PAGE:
The interviewers at this stage are assessing your skills at a more granular level. They’re trying to determine the value you could bring to the team. You’ll probably be asked to do a 45-60 min portfolio review. This is probably my least favorite part of the interview process because it’s notoriously difficult to give remote presentations.
Here’s a few tips to help you nail it.
- Export your portfolio into a deck. This reduces the likelihood of poor internet connectivity ruining your flow. Now you’ll have total control over what your interviewer can see.
- Practice your presentation aloud until you have it timed down to the minute. You’ll be asked to walk through 1 or 2 projects. If you choose 2, make sure that both aren’t long case studies. You don’t want to be rushing through a huge project with only 5 minutes left.
- Plan for pauses and interruptions. Your interviewer will probably interrupt you to ask questions. This isn’t a good or bad sign. They’re likely digging to better understand a decision you made and why. Articulate how you got to that solution and don’t be afraid to talk about your mistakes.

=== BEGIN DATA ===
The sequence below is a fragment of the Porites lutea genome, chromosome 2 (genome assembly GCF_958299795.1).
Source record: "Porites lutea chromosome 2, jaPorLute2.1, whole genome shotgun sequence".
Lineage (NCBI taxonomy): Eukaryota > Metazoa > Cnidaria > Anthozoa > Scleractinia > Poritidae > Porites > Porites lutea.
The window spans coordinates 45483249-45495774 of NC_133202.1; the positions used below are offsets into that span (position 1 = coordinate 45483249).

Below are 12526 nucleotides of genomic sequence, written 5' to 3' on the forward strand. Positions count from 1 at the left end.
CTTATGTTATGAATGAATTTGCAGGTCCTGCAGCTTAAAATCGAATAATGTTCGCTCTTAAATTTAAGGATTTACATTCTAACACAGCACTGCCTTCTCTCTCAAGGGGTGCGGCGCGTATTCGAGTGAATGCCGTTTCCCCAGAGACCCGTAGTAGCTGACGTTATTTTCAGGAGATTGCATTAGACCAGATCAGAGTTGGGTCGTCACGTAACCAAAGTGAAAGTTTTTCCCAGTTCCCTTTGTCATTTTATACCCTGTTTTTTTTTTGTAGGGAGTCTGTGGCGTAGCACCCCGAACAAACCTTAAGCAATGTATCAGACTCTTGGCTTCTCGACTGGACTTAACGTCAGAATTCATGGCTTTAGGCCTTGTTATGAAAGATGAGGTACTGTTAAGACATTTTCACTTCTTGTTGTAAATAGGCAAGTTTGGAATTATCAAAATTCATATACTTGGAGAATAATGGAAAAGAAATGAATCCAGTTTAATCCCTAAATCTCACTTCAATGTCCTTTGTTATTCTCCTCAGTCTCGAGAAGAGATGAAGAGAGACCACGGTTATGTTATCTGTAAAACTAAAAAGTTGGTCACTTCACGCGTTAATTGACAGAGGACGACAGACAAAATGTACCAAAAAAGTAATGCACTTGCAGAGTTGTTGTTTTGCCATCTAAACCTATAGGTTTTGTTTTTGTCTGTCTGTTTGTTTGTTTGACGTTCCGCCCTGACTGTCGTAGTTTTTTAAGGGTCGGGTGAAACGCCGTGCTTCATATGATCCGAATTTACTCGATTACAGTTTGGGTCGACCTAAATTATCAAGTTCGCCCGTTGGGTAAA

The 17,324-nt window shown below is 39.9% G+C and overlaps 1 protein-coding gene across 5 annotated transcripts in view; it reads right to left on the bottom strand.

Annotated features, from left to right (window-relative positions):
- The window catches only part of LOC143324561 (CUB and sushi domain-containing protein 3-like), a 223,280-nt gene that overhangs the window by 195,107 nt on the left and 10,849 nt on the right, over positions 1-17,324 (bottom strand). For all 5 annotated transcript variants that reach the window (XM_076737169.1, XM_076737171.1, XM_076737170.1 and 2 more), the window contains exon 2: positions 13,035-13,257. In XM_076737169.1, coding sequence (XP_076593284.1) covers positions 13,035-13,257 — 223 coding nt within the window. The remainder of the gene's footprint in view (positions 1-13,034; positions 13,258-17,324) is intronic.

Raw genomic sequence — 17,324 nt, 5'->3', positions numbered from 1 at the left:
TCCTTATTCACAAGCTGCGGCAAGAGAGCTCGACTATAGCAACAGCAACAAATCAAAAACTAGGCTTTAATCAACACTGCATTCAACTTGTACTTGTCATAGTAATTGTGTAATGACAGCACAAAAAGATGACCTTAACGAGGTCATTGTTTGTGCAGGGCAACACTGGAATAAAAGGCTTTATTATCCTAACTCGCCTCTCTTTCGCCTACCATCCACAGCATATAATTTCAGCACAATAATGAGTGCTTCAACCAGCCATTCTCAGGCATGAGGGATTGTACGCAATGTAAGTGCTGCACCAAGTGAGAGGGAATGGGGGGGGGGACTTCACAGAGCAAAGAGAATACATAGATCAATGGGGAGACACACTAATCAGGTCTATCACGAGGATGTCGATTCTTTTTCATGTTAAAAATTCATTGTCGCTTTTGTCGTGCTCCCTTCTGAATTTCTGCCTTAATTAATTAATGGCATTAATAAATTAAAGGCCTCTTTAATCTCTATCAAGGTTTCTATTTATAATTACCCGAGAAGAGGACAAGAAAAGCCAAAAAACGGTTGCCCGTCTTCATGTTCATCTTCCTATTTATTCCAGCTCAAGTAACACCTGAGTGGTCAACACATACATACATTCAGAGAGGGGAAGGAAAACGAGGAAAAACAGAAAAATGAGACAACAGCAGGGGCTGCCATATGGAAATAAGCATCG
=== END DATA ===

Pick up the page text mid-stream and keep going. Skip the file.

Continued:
- Know that it will feel awkward. Keep in mind that you might not be able to see your interviewer’s face as you present. Don’t let this phase you. Just share your work as you practiced and bring good energy to your voice.
At this step in the process, your ultimate goal is to demonstrate your skills and process as thoroughly as possible. If the interviewer can’t get a good sense of your capabilities they won’t be able to recommend that you move on to the next step.
The Onsite Interview
You made it! Your remote review went smoothly and your interviewers are excited about your potential. This final step usually is an all-day venture. You’ll be talking to more product designers, a manager or two, and maybe a few cross-functional peers (e.g. developers, product managers, user researchers).
Because the day is long, I always recommend heavily prepping for the parts of the process you can control (i.e. portfolio review). This allows your mind to save energy for the less structured parts of the interview (i.e. problem solving exercise). Your in-person portfolio review will be relatively short since you’ve presented it previously. Try to show as many visuals in your deck as possible and have a bit of fun with it. Share the mistakes you made, the wins, and the unexpected. Bring in qualitative and quantitative data points wherever you can to back up your decisions. And don’t be afraid to crack a joke if that’s your style.
After the portfolio review you’ll move on to design exercises and 1:1 interviews.